I’ve been going through a bit of a non-fiction reading spree as of late, and one of the books that has caught my attention is Global Weirdness: Severe Storms, Deadly Heat Waves, Relentless Drought, Rising Seas, and the Weather of the Future. It’s from the staff of Climate Central, a non-profit organization whose mission is to bridge the gap between scientists and the public on global warming and other related issues.
I know that global warming is a politically contentions issue, and I don’t want to set off a flame war at Suvudu, so allow me to say this book is well-written, reasonably short and presents all of the major arguments in support of the argument that the world is growing warmer. In doing so, it explains how this effects the world now and will continue to do so in the future. If that sounds like something that would interest you, then I highly recommend it. Let me also say that if you’re skeptical on the topic of global warming but happen to enjoy dystopian/apocalyptic reading, then you’ll probably still enjoy the last third of the book, as it predicts some pretty scary stuff: coastlines swallowed by rising waters, powerful hurricanes, droughts, famine and more. Powerful and worrisome read, unless you think it’s all hogwash. In that case, I envy you!
Leaving all of that aside, climate change has played a big role in science fiction and fantasy, and I’ve been inspired by this book to make a list of a few of these depictions. In no particular order, here are my picks:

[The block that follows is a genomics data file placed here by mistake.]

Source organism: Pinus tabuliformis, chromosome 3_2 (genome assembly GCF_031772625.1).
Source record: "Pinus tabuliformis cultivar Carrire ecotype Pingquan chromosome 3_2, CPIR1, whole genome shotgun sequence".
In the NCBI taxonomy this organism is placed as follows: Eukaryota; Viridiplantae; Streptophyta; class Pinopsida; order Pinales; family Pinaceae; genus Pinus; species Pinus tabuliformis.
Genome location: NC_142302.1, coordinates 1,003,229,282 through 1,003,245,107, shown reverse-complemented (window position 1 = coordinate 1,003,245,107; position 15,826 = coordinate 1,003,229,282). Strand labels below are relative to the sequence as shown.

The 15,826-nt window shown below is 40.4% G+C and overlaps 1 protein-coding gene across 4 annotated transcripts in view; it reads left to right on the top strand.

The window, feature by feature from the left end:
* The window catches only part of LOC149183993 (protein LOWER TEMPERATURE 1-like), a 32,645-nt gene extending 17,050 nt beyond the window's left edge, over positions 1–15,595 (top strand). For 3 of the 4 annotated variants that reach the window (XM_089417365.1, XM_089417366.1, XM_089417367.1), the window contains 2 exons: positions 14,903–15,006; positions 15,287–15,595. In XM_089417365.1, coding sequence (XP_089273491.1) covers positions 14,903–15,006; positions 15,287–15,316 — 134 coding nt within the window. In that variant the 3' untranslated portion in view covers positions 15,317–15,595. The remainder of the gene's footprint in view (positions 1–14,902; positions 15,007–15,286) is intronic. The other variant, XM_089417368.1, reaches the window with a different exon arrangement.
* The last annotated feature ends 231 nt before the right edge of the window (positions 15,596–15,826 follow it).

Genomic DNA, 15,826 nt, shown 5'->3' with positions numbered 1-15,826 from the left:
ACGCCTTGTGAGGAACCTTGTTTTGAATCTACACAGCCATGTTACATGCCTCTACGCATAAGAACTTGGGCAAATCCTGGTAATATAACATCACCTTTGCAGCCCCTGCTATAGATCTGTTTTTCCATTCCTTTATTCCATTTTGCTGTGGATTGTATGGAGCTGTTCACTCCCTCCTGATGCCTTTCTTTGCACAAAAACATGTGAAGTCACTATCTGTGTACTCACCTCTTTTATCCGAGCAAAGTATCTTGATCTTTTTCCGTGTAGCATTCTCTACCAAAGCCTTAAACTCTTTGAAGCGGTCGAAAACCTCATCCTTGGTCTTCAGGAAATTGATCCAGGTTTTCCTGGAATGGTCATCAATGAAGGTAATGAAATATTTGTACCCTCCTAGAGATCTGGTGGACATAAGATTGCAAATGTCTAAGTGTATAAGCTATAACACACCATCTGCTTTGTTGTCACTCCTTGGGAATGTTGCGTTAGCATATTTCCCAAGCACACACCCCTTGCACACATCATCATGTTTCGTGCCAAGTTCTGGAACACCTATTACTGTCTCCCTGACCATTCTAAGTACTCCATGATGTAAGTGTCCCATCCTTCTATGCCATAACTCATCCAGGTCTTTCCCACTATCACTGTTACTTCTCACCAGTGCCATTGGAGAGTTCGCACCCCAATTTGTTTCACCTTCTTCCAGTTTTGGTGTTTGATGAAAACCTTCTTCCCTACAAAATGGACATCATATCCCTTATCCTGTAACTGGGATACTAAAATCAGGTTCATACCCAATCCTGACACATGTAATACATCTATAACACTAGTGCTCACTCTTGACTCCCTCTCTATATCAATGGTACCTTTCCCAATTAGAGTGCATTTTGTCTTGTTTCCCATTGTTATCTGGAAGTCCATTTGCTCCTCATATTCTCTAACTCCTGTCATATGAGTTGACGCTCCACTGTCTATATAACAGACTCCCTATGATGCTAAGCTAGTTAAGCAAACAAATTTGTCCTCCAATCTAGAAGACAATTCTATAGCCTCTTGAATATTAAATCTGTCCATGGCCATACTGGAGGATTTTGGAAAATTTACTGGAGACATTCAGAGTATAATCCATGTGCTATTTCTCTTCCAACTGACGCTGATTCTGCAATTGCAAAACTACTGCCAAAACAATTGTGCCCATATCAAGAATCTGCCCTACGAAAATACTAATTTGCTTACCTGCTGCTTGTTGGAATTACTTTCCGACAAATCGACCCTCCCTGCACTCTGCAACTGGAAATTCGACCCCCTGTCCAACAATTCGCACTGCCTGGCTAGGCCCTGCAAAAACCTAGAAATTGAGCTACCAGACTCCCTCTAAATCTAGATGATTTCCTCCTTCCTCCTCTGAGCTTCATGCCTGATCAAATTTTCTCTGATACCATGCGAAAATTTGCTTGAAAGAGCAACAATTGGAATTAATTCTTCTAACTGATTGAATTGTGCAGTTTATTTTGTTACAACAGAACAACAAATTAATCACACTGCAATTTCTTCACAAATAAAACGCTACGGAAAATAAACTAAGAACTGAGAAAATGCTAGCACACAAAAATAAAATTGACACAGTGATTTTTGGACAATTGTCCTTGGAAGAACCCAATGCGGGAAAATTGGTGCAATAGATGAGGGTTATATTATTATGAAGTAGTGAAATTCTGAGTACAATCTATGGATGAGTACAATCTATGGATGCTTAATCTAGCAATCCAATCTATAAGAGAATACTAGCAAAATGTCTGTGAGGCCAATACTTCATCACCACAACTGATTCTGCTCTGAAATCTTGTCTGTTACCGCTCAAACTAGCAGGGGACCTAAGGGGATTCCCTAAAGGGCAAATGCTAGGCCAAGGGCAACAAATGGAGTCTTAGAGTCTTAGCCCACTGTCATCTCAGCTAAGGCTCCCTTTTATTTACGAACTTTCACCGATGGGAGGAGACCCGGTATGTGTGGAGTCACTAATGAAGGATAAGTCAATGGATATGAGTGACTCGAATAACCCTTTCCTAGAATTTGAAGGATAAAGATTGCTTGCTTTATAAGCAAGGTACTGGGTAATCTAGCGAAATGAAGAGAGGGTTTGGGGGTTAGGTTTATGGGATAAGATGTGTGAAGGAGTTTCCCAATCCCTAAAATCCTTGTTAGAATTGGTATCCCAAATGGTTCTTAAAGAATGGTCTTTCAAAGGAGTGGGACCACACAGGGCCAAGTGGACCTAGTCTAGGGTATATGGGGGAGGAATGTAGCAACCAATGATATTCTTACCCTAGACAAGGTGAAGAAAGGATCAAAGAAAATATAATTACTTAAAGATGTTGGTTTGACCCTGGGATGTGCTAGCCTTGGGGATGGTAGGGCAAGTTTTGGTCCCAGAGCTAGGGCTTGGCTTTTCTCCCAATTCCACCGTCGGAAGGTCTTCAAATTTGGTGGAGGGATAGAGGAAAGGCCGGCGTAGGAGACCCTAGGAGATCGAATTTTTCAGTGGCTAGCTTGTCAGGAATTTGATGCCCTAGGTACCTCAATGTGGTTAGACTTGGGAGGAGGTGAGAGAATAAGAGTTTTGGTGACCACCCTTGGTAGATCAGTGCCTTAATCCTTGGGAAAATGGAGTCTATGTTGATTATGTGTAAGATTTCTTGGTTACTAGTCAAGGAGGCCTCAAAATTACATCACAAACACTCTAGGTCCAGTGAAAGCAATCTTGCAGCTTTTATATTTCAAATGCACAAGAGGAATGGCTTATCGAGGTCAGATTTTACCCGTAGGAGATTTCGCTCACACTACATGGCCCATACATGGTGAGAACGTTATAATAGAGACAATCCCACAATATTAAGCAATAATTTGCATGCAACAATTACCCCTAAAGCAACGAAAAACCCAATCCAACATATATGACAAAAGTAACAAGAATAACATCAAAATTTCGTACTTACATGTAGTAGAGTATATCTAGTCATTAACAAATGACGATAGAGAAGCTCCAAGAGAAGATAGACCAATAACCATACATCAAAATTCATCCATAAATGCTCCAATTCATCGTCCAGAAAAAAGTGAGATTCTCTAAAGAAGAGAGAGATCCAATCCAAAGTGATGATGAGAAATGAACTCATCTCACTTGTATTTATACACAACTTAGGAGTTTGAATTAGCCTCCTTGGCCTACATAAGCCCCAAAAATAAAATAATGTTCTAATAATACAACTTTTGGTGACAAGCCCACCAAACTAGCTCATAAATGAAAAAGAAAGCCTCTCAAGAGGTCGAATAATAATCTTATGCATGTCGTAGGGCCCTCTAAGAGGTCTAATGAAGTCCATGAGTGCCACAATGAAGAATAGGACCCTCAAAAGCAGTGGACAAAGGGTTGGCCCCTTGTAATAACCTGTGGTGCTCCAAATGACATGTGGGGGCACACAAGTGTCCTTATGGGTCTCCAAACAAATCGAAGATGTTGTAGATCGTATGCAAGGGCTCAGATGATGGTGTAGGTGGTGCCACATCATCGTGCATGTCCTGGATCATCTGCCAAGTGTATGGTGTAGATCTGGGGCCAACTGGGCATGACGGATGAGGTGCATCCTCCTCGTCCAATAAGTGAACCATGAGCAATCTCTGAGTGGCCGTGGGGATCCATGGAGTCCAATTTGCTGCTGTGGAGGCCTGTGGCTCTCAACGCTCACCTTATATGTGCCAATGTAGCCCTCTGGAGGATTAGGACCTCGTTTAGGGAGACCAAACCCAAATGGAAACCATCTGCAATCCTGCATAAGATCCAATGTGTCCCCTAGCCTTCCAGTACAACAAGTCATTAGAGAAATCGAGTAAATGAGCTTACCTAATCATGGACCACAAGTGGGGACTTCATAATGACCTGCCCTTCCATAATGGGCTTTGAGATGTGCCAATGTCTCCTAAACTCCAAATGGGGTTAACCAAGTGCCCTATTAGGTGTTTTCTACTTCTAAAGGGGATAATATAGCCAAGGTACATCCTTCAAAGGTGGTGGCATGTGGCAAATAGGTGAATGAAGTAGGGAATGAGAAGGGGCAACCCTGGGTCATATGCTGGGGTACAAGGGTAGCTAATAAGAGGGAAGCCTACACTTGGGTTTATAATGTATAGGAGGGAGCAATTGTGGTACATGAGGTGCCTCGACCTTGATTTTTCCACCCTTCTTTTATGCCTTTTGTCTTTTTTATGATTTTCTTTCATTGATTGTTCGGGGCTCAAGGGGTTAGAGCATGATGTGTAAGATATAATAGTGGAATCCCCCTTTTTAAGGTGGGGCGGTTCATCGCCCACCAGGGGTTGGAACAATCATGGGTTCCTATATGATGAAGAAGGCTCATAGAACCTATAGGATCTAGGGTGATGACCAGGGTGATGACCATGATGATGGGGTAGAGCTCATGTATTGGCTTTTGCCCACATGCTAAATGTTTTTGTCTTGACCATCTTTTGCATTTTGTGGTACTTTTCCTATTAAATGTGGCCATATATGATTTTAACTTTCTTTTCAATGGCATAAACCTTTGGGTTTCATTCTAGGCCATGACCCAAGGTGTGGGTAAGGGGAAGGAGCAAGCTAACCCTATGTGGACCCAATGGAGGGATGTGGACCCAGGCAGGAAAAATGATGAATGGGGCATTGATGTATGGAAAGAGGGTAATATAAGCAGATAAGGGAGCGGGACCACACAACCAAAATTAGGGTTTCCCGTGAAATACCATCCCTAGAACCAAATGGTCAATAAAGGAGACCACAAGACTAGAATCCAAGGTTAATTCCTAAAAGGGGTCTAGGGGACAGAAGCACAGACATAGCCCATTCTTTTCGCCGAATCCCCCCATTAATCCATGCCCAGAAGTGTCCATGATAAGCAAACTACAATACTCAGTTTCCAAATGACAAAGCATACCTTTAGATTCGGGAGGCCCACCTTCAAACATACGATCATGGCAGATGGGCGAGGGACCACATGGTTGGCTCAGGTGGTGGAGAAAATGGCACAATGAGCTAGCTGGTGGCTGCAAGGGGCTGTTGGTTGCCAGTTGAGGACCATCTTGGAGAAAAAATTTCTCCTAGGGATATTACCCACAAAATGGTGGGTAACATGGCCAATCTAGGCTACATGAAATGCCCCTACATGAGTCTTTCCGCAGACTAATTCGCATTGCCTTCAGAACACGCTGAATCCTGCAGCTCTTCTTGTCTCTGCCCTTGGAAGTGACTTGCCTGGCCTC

Hothouse, Brian Aldiss. The Earth has become stuck in orbit, and now one side of the planet permanently faces the sun. It has become an enormous hothouse, and vegetation is evolving into new and dangerous forms. Small groups of humans huddle under the canopy and fight for survival in a world no longer their own.
The Year of the Flood, Margaret Atwood. Genetic experimentation and climate change have both transformed the world into an alien milieu. A cult that calls itself God’s Gardeners prepares its adherents for a coming apocalypse.
The Windup Girl, Paolo Bacigalupi. A story of intrigue and espionage unfolds amid a 23rd century world ruined by rising seas, a devastated ecology and corporate-controlled genetically modified foodstuffs.
A Song of Ice and Fire, George R.R. Martin. The action of this multi-volume fantasy saga unfolds against the backdrop of massive climate change. Weather patterns are erratic in Martin’s world, and both winters and summers can last for years, decades even. As the first book, A Game of Thrones opens, the first chill winds announce that “Winter is Coming.”
The Great Bay: Chronicles of the Collapse, Dale Pendell. Environmental change triggers famine, disease and war. The survivors band together to create a new way of living among the ruins.
These are just a few of the many many works of fiction that feature climate as a major element of the setting. Can you think of more?